Dougan Group

Microbial Pathogenesis

Archive Page

This page is maintained as a historical record and is no longer being updated.

Professor Gordon Dougan left the Sanger Institute in 2018 and is now based at the University of Cambridge, and can be contacted at: This page is being maintained as historical record of the research group’s work at the Sanger Institute and is no longer being updated.


Infectious diseases still pose a threat at a global and local level, particularly as disease agents can evolve so quickly. For example, bacteria such as Salmonella and Shigella cause intestinal infections that can have devastating consequences particularly in developing countries, but bacterial strains such as these can be resistant to almost all antibiotics.

New approaches are needed to treat bacterial infections, one of which is focusing on understanding the methods by which the body's natural systems fight off the tens of thousands of potentially pathogenic bacteria to which it is exposed in ordinary everyday life.

A complementary challenge is investigating how disease agents change to prevent human intervention. Understanding the molecular basis of infection could assist in attempts to develop vaccines and other therapies to protect against infections.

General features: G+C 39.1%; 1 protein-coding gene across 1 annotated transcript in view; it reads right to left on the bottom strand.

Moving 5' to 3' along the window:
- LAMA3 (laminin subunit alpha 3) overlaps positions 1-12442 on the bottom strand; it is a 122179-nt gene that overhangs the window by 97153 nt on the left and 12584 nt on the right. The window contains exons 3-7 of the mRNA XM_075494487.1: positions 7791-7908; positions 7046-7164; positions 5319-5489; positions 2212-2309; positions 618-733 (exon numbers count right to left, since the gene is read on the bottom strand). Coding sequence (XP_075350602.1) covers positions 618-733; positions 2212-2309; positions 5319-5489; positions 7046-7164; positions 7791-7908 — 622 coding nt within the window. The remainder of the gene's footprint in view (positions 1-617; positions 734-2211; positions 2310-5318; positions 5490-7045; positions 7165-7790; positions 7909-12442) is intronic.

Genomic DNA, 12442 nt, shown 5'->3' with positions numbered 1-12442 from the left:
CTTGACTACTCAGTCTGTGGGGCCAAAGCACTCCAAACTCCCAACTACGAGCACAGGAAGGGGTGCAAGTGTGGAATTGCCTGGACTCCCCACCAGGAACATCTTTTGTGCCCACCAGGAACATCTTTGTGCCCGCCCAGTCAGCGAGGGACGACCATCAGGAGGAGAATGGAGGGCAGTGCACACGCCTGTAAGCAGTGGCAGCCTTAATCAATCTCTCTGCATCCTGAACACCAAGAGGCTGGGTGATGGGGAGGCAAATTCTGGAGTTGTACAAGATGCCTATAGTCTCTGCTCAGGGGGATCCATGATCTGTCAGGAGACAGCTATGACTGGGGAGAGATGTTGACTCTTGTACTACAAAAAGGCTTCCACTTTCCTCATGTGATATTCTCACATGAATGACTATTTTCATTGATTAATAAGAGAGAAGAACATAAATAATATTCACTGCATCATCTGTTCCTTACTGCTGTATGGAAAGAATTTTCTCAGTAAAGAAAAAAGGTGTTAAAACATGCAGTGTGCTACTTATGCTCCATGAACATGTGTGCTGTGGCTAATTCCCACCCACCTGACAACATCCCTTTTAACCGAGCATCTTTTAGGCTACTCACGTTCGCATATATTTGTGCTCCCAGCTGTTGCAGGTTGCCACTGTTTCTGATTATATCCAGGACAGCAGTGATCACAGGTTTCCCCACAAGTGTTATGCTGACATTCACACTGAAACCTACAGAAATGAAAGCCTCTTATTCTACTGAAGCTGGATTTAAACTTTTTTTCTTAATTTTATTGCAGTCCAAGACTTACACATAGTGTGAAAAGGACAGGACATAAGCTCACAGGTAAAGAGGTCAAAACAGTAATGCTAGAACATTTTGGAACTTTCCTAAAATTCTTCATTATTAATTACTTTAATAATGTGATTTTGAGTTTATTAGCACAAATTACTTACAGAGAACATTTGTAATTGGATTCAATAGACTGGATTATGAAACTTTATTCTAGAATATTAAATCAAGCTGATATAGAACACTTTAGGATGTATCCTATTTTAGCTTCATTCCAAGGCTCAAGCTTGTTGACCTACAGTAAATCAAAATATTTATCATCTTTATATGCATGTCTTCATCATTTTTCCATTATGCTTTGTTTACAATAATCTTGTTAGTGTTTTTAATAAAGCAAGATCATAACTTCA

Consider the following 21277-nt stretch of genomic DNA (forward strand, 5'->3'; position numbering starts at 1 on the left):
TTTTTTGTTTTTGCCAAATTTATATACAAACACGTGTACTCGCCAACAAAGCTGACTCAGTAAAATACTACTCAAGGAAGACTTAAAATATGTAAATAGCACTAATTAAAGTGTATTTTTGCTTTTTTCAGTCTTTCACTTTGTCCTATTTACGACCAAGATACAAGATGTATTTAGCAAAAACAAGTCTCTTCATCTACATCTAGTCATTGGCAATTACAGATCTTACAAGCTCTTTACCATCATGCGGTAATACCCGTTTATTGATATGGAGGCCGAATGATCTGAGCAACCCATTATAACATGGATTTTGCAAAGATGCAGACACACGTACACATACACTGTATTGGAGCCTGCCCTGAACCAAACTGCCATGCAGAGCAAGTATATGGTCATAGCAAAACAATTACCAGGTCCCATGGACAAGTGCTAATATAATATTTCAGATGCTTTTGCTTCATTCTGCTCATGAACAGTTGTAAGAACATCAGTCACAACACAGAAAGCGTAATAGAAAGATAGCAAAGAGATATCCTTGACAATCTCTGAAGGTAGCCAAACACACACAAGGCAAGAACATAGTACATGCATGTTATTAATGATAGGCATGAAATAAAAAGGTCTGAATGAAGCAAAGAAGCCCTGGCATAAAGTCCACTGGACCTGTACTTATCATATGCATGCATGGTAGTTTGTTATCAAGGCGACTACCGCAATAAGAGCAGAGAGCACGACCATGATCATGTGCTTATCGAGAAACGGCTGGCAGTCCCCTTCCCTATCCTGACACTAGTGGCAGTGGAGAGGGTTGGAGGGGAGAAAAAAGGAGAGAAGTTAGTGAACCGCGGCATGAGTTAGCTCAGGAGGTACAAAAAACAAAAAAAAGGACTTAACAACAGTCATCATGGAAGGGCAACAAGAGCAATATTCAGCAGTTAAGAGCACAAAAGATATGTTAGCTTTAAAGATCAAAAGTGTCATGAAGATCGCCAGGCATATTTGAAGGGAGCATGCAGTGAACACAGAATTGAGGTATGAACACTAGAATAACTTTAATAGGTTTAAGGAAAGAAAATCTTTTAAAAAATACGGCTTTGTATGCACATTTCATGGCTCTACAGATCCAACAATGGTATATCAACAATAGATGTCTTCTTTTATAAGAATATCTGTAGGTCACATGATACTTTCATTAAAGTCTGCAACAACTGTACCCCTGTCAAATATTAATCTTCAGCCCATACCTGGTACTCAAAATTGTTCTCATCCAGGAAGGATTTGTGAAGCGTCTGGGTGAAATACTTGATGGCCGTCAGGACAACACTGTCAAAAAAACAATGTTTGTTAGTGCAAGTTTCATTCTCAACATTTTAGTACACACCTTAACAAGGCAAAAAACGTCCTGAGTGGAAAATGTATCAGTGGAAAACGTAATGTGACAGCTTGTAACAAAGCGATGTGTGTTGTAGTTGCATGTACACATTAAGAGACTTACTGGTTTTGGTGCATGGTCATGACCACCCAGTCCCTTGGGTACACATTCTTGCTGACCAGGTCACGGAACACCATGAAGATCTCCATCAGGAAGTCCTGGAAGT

This information will be exploited towards developing methods of controlling infection, including vaccines and antibiotics, in the continuing fight against disease that is crucial for populations worldwide.

The team also investigated the relationships between different members of the family of bacteria that cause typhoid, Salmonella Typhi, in order to explain their evolution, antibiotic resistance and transmission within the human population.

Finally the team was involved in a number of major high profile collaborations worldwide investigating methods for developing vaccines against typhoid, dysentery, malaria, and tuberculosis, all critically important diseases particularly in developing countries.

Research aims

The Microbial Pathogenesis team was dedicated to understanding the fundamental interactions that occur between the host i.e. the infected human or mouse – and the pathogen; and also to understanding the evolution of members of the families of the pathogen that causes typhoid and how this affects transmission of the disease in human populations. We used genetics as a core tool, studying both the host and the pathogen.

Our approach

We ran an integrated research programme that used a variety of genetic approaches to study host-pathogen interactions. We also undertook a detailed molecular analysis of microbial populations through a faculty research programme, as well as providing significant support to Pathogen Genomics (formerly the PSU) and Mouse Genetics research groups.

Previous team members

Photo of Louise Ellison

Louise Ellison

Advanced Research Assistant

Photo of Sally Forrest

Sally Forrest

Advanced Research Assistant

Photo of Bas Oude Munnink

Bas Oude Munnink

Postdoctoral Fellow

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